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Win Win

2011 film directed by Thomas McCarthy

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Good writing, quality acting results in well-hidden minor classic

  • Aug 29, 2011
If you missed this one in theatres, you probably aren't alone.  I had never heard of it either when we found it on our cable providers on-demand list of new releases, and were sold by the trailer.  This is the kind of quiet movie made for and by adults that gets overlooked in the multi-screen megaplexes--no franchise, no remake, no graphic novel hero, no 3-D action hook means no 15-24 ticket sales means no screens available--a sad commentary on the current state of cinema which we can thank content delivery outlets like cable on-demand for making available via alternate means.

Paul Giamatti is a struggling lawyer (he shares a small older two-office building haunted by a clogged toilet and a clanging furnace with Jeffrey Tambor's CPA) who is the court-appointed counsel for Burt Young (Rocky's manager), a seemingly humble old man who has enough money to support himself in his own home, but is in dementia and in need of constant care.  Giamatti makes a fateful decision to become Young's guardian (Young's daughter has been estranged for 20 years and Giamatti is unable to find her) during a hearing in front of the judge deciding Young's fate, a decision that becomes a dramatic conflict that blows up in his face at the movie's climax and threatens the happy existence he has established.

But this isn't a legal thriller, its an Everyman tale told with humor and drama, and Giamatti does a perfect job with the lead character in his almost-defeated slouch, his domesticated concern for wife Amy Ryan (excellent as always) and young family, and his struggling-to-get-by normalcy.  The fact that he and his best friend Terry (Bobby Cannavale, another great supporting actor choice) were high school wrestlers and that Giamatti and Tambor volunteer as wrestling coaches at the high school display perfectly their status and roles as middleclass Americans.

The movie's great conflict arises when Young's grandson shows up at his doorstep, we learn that the grandson doesn't like his mother any more than his grandfather does.  The grandson, played with emotional detachment by unknown first-time actor Alex Shaffer, is a tightly-wound enigma who keeps his anger tightly bottled inside most of the time, but uses it as his motivation when he wrestles.  And he does wrestle a bit, in fact quite well (the scene where Giamatti and Cannavale discover that the kid was an Ohio state champion back home is hilarious as we watch these "Glory Days" middle-aged men suddenly turn back into kids themselves)--well enough to aspire to that level again for Giamatti's downtrodden team.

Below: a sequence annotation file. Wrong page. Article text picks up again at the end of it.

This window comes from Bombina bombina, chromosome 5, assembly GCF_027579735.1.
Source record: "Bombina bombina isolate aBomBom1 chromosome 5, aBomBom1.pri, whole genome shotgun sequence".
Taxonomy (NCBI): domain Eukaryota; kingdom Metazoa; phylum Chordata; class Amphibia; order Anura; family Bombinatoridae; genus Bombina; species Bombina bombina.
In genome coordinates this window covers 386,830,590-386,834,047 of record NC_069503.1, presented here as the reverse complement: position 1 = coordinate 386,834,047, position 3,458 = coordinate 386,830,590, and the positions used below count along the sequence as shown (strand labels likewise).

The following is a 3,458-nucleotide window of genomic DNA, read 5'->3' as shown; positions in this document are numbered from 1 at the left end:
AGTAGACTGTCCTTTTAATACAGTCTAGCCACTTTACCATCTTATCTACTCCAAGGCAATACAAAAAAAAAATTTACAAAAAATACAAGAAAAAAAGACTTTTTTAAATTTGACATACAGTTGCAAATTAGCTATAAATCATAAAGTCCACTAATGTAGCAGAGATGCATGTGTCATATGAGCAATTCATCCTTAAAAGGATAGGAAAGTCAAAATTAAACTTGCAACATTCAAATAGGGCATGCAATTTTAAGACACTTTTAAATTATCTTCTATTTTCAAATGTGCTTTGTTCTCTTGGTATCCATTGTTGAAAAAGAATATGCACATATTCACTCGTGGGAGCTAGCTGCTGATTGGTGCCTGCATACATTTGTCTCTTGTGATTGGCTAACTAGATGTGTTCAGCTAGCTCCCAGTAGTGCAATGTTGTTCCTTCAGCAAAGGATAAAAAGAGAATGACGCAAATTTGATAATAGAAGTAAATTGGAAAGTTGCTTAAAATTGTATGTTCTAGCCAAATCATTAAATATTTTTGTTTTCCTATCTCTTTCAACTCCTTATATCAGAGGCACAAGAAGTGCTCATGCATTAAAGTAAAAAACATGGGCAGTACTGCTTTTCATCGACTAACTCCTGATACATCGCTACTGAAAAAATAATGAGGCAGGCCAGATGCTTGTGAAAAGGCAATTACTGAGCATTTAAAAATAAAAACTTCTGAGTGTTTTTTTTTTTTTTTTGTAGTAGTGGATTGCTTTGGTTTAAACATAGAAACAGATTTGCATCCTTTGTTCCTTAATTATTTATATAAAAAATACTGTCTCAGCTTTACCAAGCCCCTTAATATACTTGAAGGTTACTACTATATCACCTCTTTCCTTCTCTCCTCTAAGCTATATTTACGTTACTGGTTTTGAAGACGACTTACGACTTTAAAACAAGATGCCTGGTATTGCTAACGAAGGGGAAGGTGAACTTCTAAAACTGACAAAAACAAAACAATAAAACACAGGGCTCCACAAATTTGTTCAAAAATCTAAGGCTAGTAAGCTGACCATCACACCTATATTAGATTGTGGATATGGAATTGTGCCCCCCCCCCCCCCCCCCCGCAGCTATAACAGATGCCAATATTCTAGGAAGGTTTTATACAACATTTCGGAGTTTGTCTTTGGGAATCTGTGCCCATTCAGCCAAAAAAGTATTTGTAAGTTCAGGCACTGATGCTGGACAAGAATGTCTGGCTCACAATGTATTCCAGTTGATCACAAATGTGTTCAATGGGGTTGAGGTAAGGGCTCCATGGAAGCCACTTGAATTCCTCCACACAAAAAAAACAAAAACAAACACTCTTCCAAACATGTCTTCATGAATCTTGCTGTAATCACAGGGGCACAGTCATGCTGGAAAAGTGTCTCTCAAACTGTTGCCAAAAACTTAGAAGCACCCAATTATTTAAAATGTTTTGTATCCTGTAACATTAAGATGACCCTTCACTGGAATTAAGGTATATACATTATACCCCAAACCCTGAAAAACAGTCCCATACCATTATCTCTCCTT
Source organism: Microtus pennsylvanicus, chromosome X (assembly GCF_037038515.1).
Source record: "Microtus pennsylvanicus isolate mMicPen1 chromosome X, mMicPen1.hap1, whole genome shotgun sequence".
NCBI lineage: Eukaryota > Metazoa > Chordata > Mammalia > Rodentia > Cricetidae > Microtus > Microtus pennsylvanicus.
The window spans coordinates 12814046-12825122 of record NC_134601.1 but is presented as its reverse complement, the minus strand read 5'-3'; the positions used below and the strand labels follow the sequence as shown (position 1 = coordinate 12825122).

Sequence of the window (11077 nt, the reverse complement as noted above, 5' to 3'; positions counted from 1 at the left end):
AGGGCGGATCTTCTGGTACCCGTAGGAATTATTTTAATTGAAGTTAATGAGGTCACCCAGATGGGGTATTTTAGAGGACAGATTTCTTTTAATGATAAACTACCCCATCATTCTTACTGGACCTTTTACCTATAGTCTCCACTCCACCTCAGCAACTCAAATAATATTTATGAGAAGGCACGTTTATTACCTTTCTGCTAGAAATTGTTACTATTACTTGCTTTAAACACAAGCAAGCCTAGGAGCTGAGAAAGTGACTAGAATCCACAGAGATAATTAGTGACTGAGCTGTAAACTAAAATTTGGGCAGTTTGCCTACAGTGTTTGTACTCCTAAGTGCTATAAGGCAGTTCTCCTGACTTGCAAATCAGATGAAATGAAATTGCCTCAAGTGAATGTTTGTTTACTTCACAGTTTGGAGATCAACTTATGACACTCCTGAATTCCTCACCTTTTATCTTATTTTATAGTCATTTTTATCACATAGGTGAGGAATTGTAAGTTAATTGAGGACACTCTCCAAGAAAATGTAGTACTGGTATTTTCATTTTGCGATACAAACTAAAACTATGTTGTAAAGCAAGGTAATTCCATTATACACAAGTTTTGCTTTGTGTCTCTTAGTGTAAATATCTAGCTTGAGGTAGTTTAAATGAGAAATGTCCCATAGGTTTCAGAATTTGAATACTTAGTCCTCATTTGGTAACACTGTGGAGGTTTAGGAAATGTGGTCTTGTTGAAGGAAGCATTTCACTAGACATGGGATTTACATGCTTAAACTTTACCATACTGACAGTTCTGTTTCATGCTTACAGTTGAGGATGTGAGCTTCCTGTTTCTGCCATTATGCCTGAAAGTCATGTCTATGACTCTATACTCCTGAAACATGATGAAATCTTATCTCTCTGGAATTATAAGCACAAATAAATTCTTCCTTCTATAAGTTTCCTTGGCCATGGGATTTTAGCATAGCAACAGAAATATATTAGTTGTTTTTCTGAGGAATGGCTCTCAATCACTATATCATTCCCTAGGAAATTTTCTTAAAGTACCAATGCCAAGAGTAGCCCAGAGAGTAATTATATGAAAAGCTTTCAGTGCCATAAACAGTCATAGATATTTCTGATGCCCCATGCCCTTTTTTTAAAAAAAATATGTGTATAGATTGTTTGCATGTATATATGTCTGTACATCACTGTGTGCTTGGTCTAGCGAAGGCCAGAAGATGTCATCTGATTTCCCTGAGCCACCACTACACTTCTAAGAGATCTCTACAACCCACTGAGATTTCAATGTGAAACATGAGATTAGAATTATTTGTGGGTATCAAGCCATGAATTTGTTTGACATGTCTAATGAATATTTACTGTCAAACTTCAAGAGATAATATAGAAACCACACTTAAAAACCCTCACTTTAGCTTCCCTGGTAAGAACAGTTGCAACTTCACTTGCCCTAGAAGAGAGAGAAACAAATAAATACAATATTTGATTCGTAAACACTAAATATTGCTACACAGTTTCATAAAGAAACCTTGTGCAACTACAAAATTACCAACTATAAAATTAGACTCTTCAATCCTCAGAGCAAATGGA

When Giamatti's fateful choice early in the movie begins to unravel his domestic tranquility, we might be tempted to mark it up to typical ambulance-chaser ethics, but the writers, actors and director have established an honesty that force the audience to understand and empathize with Giamatti and his bad choice even as we know it was wrong and how it hurts those around him.  This is the kind of movie-making that has earned a viewing by more than just the few like me who stumble upon it buried in an on-demand listing.  The writing is good (the humor and drama isn't forced but flows from real people in real situations), the directing crisp (the 106 minutes--remember when all movies were this short?--bubble along quickly), and the actors perfectly cast and perfelctly capable of bringing the story to life.

It isn't a perfect piece of filmmaking--
  • Amy Ryan and Burt Young are really good in their roles--good enough to leave us wishing that they had been given more work to do.
  • the troubled kid/redemption in sports angle is such a cliche that we found ourselves thinking ahead of the writing and plotting at times.  
  • The ending seemed a bit abrupt.  With conflict resolved, the writers and directors could have shown us how more about how Giamatti and Ryan adjusted to live after conflict.  While some movies are better with an implied future because the writer/director would just show us the predictable, by this point in Win Win the creative team have established enough trust that it would be interesting to seem them play it out for a few more minutes. 
So, no, this won't make anyone's top-ten of all time lists, but right now it would be in my top ten for 2011.  Check your cable listings for showings in your area.